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The curious case of the OKC hustle

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The Thunder dominate the NBA’s hustle stats, but why does their defense oftentimes look so poor?

NBA: Oklahoma City Thunder at Golden State Warriors Cary Edmondson-USA TODAY Sports

Thunder fans have been treated to an up and down season thus far. This surprises no one. The highs have been as high as any team’s in the league, and the lows ... well you see where this is going.

Regardless of being stuck in the mess that is the Western Conference, the Thunder have been consistent in one category all season long: hustle. One quick glance at the NBA’s advanced hustle leaders, and you’ll notice plenty of familiar names.

NBA Hustle Stat Leaders

If you were to take a look at the per game statistics, it begins with deflections. The leader? Paul George. He sits at 4.3 deflections per game.

Next is loose balls recovered per game. The leader? Russell Westbrook. He averages 2.1 loose balls recovered each night.

Third is screen assists per game. The leader? Steven Adams. The big Kiwi put up 4.8 per game, which is tied for the league lead with Andre Drummond.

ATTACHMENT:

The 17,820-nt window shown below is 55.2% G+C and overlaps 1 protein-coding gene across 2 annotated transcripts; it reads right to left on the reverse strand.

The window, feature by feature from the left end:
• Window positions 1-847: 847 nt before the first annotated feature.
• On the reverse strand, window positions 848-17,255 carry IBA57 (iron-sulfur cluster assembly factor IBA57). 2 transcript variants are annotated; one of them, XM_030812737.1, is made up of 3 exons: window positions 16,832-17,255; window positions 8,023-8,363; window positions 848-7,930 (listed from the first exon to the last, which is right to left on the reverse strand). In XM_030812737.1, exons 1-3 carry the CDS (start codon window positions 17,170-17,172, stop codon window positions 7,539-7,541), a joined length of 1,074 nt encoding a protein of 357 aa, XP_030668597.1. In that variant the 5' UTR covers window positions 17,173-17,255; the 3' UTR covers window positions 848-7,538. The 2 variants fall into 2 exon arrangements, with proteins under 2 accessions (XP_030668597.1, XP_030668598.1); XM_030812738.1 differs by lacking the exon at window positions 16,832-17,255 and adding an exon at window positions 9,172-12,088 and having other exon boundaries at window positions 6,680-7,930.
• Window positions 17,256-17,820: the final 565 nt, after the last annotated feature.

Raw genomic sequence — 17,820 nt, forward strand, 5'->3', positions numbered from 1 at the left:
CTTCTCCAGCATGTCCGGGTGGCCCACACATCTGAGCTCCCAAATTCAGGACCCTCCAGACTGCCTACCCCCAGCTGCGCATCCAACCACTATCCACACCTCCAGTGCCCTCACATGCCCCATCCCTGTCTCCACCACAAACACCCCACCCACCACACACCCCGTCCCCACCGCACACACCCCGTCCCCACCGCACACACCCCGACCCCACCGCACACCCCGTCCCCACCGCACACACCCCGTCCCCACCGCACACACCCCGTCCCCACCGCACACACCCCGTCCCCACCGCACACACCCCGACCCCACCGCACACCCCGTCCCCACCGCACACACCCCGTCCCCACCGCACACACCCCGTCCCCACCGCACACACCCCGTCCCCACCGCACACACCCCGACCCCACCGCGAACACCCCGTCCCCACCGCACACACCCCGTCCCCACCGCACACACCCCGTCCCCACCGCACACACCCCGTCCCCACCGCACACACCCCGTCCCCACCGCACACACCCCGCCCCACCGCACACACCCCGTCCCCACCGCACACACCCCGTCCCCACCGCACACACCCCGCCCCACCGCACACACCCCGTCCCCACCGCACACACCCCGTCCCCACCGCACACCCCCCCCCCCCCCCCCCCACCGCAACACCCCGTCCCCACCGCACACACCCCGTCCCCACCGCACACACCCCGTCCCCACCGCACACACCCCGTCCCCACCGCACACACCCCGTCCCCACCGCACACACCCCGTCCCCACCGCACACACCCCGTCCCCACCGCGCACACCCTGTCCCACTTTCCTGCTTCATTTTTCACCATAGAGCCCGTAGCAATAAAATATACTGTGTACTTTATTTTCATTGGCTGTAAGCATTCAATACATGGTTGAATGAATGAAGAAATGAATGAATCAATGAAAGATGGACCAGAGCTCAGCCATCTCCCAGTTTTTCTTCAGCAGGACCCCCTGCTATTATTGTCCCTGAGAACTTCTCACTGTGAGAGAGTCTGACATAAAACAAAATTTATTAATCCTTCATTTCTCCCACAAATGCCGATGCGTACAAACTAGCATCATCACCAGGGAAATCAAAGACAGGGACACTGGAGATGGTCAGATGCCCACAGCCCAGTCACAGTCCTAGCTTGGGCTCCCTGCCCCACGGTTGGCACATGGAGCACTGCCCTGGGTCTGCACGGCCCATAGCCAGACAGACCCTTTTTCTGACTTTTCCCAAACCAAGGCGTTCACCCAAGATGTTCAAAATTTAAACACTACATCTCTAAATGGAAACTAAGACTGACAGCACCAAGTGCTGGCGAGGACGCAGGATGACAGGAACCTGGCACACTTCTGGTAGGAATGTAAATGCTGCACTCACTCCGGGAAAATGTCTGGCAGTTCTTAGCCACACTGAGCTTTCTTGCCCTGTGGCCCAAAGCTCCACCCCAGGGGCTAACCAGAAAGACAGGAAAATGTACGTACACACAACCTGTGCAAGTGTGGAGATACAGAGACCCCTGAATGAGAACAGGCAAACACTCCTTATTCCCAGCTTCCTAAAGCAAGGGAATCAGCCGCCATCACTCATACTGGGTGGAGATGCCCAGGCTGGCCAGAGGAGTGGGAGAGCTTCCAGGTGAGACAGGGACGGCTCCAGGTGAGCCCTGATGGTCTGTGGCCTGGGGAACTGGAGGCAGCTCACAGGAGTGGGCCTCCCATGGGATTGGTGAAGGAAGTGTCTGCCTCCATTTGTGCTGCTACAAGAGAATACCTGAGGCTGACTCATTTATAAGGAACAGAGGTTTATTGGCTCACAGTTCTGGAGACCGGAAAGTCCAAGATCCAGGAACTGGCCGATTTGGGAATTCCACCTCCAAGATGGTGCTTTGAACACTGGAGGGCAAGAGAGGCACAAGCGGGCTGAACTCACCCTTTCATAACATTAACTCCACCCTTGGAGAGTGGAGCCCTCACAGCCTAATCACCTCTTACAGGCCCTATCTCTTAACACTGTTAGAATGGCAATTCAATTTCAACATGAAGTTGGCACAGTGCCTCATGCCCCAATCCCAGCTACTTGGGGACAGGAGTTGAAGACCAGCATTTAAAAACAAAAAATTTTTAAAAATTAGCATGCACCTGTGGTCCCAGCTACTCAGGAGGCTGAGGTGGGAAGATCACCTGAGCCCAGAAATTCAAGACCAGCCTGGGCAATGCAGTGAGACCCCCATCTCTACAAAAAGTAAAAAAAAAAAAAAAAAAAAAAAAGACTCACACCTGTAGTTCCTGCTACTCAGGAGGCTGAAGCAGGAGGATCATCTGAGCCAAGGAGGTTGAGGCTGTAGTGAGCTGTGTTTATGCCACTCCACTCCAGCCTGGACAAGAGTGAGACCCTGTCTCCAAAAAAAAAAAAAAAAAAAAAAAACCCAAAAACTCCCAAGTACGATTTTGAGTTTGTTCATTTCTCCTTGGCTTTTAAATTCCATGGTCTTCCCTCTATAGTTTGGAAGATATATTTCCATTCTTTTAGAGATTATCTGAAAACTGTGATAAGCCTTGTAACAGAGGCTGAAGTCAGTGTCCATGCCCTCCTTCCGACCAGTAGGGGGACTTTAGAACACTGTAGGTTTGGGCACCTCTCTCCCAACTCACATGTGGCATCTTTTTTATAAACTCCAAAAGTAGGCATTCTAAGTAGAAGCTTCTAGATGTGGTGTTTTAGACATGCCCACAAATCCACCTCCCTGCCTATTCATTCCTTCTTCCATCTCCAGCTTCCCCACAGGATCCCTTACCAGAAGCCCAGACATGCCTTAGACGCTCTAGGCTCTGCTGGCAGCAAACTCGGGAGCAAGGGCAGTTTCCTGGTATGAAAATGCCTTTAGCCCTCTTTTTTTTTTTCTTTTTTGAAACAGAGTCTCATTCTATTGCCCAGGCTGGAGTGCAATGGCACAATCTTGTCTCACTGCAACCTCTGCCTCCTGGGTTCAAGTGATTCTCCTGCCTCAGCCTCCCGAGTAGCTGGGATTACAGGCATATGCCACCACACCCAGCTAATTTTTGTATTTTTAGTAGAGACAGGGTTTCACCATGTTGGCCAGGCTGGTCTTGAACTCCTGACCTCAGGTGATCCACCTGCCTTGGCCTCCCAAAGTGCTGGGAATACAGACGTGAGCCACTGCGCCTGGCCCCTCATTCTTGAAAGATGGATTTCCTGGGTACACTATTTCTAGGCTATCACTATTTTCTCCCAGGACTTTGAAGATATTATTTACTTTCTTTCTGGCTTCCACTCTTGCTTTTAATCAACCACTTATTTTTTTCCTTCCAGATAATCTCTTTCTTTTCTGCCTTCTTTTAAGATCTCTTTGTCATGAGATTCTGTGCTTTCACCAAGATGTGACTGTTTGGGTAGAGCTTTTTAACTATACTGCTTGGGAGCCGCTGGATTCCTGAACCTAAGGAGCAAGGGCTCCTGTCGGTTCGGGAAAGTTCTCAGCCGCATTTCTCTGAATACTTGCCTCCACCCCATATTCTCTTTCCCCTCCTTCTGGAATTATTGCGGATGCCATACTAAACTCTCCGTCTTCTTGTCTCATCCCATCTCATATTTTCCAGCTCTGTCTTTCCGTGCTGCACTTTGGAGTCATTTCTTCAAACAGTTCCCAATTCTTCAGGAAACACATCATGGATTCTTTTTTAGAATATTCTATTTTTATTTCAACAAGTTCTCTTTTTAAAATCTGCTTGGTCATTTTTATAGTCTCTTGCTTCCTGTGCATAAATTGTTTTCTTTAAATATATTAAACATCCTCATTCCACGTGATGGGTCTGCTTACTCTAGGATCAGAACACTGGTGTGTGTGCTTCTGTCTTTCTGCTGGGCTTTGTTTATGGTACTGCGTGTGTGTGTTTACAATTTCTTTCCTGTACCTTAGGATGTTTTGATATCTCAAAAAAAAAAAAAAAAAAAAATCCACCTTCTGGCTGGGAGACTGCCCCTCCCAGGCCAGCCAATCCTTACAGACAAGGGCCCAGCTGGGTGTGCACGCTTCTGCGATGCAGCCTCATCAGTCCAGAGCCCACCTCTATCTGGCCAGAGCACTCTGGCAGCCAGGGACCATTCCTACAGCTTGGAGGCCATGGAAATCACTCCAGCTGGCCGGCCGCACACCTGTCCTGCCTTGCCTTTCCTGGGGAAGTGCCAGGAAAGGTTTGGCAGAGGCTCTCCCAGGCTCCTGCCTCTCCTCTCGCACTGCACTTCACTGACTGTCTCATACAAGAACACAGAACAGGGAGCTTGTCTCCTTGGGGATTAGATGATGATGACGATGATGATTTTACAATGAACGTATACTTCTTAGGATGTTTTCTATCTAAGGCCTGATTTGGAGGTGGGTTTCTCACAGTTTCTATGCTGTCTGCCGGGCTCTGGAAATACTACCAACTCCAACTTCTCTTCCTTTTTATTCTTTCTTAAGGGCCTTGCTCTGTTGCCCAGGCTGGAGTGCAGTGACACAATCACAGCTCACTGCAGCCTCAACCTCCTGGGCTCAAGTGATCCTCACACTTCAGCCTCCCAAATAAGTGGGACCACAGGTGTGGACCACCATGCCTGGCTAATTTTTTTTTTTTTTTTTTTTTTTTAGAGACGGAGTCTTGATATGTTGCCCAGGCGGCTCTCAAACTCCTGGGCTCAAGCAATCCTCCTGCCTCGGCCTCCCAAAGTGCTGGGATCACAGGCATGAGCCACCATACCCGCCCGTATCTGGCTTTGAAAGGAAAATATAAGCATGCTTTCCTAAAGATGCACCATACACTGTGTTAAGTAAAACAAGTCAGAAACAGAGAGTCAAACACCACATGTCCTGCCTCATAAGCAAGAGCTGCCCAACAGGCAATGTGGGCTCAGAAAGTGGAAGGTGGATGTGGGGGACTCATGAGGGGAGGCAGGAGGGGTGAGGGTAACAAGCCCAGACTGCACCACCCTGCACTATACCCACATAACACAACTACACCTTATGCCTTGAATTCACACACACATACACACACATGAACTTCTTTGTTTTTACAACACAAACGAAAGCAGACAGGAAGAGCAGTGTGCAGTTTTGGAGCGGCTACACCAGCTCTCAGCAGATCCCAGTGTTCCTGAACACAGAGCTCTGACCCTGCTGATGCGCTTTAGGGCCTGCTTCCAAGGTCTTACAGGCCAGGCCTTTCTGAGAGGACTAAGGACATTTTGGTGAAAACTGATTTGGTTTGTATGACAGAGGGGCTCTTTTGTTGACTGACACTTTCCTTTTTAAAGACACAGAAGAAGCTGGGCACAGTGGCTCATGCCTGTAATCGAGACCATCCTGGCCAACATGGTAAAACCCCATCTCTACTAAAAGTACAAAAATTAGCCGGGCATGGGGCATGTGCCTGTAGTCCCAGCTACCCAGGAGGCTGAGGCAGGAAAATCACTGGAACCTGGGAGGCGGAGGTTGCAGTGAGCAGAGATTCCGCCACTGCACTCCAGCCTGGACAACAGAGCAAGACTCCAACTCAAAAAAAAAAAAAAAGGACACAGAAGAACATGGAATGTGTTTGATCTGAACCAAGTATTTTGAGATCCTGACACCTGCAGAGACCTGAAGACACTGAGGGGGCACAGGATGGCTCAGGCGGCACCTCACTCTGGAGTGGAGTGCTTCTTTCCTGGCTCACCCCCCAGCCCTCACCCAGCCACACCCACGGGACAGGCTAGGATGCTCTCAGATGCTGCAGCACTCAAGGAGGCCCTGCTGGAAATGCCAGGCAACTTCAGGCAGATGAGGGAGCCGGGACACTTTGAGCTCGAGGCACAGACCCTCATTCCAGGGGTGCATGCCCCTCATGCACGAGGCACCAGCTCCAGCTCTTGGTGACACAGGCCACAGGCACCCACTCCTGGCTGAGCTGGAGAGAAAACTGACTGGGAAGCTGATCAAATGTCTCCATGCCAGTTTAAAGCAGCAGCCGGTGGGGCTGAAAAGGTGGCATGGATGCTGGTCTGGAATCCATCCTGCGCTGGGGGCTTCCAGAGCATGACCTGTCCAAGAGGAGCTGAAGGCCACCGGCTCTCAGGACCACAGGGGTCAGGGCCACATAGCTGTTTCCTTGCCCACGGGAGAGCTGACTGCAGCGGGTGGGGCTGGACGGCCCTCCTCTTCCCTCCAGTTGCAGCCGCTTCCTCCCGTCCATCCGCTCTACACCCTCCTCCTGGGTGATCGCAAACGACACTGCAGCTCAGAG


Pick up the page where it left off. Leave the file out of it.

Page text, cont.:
When the NBA expanded their hustle stats two weeks ago, Adams was averaging 11.3 box outs per game — also first in the NBA.

Some may say these stats are just box score fillers, but they’re actually rather consistent with each player’s styles. PG leads the NBA in total deflections (256) by a whopping 29, while Russ is atop the total loose balls recovered with 123, 18 more than second-place Jimmy Butler. So they really can’t be that misleading, right?

We all know the Thunder consistently play hard, and this is a nice little confirmation, but it leads me to an interesting thought question.

Why does this not translate to consistently solid defense? The Thunder defense can look really really bad at times, but how is that possible when leading all of these categories? Does this mean advanced hustle stats are pointless?

Last night against Orlando, we saw the Thunder give up 38 first quarter points to an 18 win team. The Magic shot 14/20 from the field, which included 6 three pointers. The issue of perimeter defense has become an issue in OKC since Andre Roberson went down, and it was evident once again last night.

So if the Thunder are hustling with the best in the league, how come they can’t pick up the slack on defense? A thought provoking question if I’ve ever heard one.

Have at it in the comment section, WTLC community.